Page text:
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Everyone Should Wear A Face Mask, Except Kids Under 2 (It's A Suffocation Risk)

A family walks wearing masks in downtown Los Angeles on March 22, 2020. According to the CDC, it is OK for older children to wear face coverings, but not kids under 2. (Apu Gomes/AFP via Getty Images)
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According to the CDC, the state and Los Angeles County, everyone should put on some kind of cloth facial covering before heading outside to help stop the spread of COVID-19. But there's one important exception: small children.

"CDC's recommendation not to place cloth face masks on children under the age of 2 years is to prevent suffocation," CDC spokesman Jason McDonald said in an email to LAist.

Unintended suffocation is the leading cause of injury and death in infants, according to the journal Pediatrics. Most often it happens while babies are sleeping, but a cloth face mask could also impair breathing.

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"They can't communicate readily if they're having problems breathing," said Dr. Michael Smit, medical director of infection prevention and control at Children's Hospital Los Angeles. "You don't want to think that you're trying to help your child by putting a cloth mask on them and then in the end, causing them to have difficulty breathing."

Here are a few other reasons to reconsider:


Masks are recommended for adults because they can prevent droplets of saliva that inevitably spray out when we talk, sing, laugh, sneeze, cough, sing, or otherwise open our mouths.

But poor-fitting masks are thought to be less effective -- and it's hard to properly fit a small child's face.

"Even pediatric size masks are too large for the smaller children," Smit said.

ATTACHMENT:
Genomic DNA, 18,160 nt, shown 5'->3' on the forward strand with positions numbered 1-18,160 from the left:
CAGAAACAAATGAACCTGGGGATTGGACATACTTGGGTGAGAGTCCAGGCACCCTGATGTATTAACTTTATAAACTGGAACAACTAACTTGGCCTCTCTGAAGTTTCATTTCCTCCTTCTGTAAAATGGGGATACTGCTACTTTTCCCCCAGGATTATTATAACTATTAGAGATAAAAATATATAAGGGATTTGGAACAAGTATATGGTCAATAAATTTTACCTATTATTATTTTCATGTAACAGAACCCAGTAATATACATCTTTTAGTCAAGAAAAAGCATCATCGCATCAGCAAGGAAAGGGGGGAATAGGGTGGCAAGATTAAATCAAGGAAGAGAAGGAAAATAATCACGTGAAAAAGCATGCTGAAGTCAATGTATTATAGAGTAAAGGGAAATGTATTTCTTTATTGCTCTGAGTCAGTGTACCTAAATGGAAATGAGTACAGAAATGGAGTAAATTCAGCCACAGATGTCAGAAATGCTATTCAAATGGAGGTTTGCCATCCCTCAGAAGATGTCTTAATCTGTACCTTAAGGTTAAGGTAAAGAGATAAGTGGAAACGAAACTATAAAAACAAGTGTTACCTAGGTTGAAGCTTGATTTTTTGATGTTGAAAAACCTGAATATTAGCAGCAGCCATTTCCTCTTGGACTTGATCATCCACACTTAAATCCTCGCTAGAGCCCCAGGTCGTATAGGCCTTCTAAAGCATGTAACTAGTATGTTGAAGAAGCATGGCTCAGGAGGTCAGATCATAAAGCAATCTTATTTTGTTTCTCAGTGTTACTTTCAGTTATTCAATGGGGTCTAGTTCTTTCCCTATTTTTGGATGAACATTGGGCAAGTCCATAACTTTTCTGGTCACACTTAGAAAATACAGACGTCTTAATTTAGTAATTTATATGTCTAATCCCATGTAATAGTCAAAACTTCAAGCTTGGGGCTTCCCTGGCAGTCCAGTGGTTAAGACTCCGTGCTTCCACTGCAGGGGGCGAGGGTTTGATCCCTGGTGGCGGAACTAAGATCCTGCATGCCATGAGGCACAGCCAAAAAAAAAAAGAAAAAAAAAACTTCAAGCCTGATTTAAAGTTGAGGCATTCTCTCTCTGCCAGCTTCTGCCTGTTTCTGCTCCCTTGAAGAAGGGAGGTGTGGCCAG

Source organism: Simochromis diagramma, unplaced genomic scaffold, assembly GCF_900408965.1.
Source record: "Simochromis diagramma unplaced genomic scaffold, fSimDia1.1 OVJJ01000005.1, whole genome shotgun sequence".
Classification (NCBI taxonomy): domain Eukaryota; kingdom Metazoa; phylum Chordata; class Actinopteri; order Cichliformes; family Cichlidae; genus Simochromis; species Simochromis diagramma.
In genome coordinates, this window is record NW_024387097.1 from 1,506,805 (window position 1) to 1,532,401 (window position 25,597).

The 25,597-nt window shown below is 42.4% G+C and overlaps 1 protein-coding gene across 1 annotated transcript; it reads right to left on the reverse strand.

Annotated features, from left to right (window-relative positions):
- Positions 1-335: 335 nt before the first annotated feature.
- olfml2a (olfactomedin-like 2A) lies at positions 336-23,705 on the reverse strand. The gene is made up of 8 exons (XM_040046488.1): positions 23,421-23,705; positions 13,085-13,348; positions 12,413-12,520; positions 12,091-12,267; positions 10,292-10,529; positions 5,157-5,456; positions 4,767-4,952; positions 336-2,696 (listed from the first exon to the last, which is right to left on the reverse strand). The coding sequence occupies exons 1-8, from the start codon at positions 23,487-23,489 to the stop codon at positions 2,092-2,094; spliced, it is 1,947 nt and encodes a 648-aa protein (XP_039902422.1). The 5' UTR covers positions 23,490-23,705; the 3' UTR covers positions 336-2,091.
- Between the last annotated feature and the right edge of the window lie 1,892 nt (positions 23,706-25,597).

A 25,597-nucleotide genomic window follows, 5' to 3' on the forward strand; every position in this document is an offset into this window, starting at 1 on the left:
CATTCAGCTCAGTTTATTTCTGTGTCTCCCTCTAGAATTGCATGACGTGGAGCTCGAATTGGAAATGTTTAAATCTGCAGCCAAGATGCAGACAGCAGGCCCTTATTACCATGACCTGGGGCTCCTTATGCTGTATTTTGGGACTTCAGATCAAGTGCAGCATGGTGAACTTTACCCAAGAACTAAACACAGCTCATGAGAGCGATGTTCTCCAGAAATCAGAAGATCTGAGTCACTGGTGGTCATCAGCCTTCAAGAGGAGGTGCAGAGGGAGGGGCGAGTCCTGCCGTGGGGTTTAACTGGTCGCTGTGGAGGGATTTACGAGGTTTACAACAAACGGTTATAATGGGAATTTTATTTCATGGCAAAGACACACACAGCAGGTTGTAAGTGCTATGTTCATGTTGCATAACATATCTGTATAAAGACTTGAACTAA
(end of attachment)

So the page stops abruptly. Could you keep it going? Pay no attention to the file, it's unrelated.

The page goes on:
Health officials say you should wash your hands before donning a mask or other covering and then avoid touching your face once it's on. That's hard to enforce among children, especially little kids.

"If you do touch any surfaces where the virus may be present, and then you end up touching your face mask, you can introduce the virus through different orifices," said Dr. Anuradha Seshadri, an internal medicine and pediatric physician at UCLA's Century City office.

And then there's whether they'll wear the mask in the first place.

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"I don't think you can get a child to leave on anything that they don't want to leave on themselves," says Dr. Yvonne Maldonado, a professor of pediatrics and infectious diseases at Stanford University's School of Medicine -- and a mom of three grown children who speaks from experience.


Kids drool, spit and their noses run. This could all dampen the fabric of a mask or cloth covering.

So if (when) they touch the mask and then touch another surface, kids can be a source of infection themselves, Maldonado says.

The recommendation is to wash adult and older kids' masks after each use.

A preliminary report from the CDC shows children account for few coronavirus cases so far and are much less likely to get seriously ill.



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